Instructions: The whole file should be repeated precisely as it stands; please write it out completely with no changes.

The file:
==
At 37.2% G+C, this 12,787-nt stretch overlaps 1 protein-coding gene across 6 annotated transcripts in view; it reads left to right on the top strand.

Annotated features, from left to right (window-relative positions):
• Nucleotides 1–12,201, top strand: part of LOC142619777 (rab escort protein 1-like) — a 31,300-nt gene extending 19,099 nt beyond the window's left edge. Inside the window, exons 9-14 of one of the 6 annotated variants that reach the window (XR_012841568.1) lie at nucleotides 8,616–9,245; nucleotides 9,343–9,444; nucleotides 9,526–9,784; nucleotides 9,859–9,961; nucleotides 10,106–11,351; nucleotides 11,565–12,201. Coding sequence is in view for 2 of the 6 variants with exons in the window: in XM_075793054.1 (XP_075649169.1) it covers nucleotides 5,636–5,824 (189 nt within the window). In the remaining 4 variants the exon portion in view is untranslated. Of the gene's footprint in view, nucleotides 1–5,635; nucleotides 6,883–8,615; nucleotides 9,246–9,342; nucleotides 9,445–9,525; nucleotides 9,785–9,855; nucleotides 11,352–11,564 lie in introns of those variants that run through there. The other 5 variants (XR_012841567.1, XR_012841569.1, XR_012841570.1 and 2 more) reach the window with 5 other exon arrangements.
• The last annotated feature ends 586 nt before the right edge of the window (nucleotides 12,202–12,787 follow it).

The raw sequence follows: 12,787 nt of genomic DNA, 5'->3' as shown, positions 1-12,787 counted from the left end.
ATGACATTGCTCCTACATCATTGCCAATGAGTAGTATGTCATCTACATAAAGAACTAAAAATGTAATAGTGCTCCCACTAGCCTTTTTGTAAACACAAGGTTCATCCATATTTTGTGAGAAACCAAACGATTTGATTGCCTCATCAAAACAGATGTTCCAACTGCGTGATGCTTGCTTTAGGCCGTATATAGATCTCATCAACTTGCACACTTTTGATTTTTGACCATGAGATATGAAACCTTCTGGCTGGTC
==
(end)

At 37.2% G+C, this 12,787-nt stretch overlaps 1 protein-coding gene across 6 annotated transcripts in view; it reads left to right on the top strand.

Annotated features, from left to right (window-relative positions):
• Nucleotides 1–12,201, top strand: part of LOC142619777 (rab escort protein 1-like) — a 31,300-nt gene extending 19,099 nt beyond the window's left edge. Inside the window, exons 9-14 of one of the 6 annotated variants that reach the window (XR_012841568.1) lie at nucleotides 8,616–9,245; nucleotides 9,343–9,444; nucleotides 9,526–9,784; nucleotides 9,859–9,961; nucleotides 10,106–11,351; nucleotides 11,565–12,201. Coding sequence is in view for 2 of the 6 variants with exons in the window: in XM_075793054.1 (XP_075649169.1) it covers nucleotides 5,636–5,824 (189 nt within the window). In the remaining 4 variants the exon portion in view is untranslated. Of the gene's footprint in view, nucleotides 1–5,635; nucleotides 6,883–8,615; nucleotides 9,246–9,342; nucleotides 9,445–9,525; nucleotides 9,785–9,855; nucleotides 11,352–11,564 lie in introns of those variants that run through there. The other 5 variants (XR_012841567.1, XR_012841569.1, XR_012841570.1 and 2 more) reach the window with 5 other exon arrangements.
• The last annotated feature ends 586 nt before the right edge of the window (nucleotides 12,202–12,787 follow it).

The raw sequence follows: 12,787 nt of genomic DNA, 5'->3' as shown, positions 1-12,787 counted from the left end.
ATGACATTGCTCCTACATCATTGCCAATGAGTAGTATGTCATCTACATAAAGAACTAAAAATGTAATAGTGCTCCCACTAGCCTTTTTGTAAACACAAGGTTCATCCATATTTTGTGAGAAACCAAACGATTTGATTGCCTCATCAAAACAGATGTTCCAACTGCGTGATGCTTGCTTTAGGCCGTATATAGATCTCATCAACTTGCACACTTTTGATTTTTGACCATGAGATATGAAACCTTCTGGCTGGTC